Sunday, September 21, 2008

From deluge to drought in Minnesota

Winona Daily (Minnesota): … [Germain] Davison, a cooperative observer for the National Weather Service, just last year poured 15.1 inches of rain from the steel canister in his yard — a new state record for 24-hour rainfall. He recorded some heavy precipitation again in June, when more torrential rains fell across the region. But the last significant rainfall was July 18. Since then, there have been only about a dozen rainfalls — most of them measured in hundredths of inches, hardly enough to soak the ground and nourish his corn. The story is the same for most of southeastern Minnesota and western Wisconsin: Though above normal for annual precipitation benchmarks, the region is parched.

…It’s certainly too short to say much, but it is fitting with the trend we’ve observed lately,” said Stephen Vavrus, an atmospheric scientist and interim director of the Center for Climactic Research at the University of Wisconsin in Madison. In an effort to predict how a warming global climate will affect Wisconsin, Vavrus is studying rainfall records for Madison since 1940. What he’s found is a dramatic increase in the occurrence of 2- and 3-inch rains.

The past eight years have seen eight 3-inch, one-day rainfalls, compared with nine in the previous 60 years. The pattern is similar for 2-inch rainfalls, and 1-inch events show a steady increase. That, Vavrus said, is what the future might hold for the area: more floods and more droughts.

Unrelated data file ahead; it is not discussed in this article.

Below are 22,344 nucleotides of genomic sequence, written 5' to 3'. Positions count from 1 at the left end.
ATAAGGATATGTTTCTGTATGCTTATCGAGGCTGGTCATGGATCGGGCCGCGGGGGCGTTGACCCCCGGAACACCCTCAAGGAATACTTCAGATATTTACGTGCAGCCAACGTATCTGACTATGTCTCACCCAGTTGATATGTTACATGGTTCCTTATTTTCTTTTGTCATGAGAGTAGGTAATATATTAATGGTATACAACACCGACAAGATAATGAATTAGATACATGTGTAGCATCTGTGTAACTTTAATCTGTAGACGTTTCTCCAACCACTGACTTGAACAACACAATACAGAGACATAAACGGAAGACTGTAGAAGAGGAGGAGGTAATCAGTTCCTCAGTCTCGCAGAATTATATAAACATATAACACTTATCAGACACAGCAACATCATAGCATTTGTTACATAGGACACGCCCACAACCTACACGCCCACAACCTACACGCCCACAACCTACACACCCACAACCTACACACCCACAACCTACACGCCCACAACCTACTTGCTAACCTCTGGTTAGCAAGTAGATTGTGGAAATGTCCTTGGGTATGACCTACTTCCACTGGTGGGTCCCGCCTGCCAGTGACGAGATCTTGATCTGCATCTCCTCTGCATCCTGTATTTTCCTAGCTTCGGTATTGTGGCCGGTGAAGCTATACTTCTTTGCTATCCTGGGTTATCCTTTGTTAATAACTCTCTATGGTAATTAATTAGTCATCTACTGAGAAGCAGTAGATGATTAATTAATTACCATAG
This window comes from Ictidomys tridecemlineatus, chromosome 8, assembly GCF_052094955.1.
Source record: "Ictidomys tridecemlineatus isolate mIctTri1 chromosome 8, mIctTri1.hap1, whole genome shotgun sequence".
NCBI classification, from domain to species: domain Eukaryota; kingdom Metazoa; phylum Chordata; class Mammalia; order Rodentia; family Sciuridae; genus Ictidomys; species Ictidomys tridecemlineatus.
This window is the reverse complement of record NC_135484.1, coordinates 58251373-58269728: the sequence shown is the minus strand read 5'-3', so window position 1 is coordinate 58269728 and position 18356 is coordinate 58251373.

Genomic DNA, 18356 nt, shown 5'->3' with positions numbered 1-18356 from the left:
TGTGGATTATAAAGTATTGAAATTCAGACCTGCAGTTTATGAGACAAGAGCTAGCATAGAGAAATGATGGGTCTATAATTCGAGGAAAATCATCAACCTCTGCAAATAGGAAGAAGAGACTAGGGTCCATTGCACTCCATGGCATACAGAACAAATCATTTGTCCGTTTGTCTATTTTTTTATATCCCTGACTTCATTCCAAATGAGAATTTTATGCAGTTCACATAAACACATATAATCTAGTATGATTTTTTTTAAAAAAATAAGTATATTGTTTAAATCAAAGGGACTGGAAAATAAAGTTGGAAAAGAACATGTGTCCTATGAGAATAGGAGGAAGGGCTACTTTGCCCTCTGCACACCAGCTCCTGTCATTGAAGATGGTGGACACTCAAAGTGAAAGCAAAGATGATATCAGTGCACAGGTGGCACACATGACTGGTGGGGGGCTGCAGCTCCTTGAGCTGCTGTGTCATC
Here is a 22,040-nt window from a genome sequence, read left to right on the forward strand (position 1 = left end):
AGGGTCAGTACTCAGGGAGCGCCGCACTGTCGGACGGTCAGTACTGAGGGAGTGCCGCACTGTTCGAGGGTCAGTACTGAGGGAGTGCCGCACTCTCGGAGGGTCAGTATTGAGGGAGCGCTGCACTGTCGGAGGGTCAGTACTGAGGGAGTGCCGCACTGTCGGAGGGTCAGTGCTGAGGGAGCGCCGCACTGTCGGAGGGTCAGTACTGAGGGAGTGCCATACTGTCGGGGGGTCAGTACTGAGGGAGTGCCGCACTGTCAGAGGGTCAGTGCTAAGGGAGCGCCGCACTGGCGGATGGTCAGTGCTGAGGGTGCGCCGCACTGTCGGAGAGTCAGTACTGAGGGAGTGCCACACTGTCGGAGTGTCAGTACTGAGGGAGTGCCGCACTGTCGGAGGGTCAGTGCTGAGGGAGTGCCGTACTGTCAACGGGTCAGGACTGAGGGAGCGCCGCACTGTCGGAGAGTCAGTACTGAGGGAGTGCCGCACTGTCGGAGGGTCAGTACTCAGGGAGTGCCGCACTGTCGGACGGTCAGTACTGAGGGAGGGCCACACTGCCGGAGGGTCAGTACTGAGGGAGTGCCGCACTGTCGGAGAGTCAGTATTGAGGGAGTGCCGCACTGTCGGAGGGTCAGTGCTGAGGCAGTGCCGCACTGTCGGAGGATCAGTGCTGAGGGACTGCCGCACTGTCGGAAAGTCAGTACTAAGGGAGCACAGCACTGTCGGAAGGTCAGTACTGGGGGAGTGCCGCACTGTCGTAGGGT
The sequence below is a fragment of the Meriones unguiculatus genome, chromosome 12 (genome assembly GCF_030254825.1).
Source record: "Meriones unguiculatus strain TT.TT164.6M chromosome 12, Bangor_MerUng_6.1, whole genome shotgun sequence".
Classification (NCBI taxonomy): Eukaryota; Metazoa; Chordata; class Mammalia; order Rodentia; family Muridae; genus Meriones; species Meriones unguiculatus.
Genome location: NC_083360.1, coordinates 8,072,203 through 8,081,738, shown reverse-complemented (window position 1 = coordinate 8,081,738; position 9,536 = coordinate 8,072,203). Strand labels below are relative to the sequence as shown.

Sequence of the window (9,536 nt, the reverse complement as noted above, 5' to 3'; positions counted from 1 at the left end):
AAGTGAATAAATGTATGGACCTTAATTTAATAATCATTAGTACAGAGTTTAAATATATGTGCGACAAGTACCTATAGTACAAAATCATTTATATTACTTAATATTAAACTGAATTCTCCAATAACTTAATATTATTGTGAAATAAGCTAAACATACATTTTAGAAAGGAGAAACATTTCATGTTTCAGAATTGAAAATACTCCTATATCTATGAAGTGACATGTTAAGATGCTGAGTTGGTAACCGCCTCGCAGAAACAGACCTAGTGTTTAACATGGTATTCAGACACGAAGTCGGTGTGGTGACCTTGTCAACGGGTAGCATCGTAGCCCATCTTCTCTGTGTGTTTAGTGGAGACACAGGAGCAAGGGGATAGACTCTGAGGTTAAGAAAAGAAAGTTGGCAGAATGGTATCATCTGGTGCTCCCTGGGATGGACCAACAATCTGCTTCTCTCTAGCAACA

…Vavrus said his rainfall study is consistent with others across North America. Though not a “smoking gun” pointing to human-influenced climate change, the trend is consistent with the expected result.

However, other trends don’t follow the expected pattern. Take heat waves: the number of 90-degree or hotter days in Madison has gone down over the past 60 years. This summer, La Crosse has had five; the average is 20. Vavrus suspects Wisconsin’s weather system might be heading into a situation in which the variability exceeds the expected range of variability.

Locator map of Winona, Minnesota, rendered by Arkyan, Wikimedia Commons, under the terms of the GNU Free Documentation License, Version 1.2

No comments: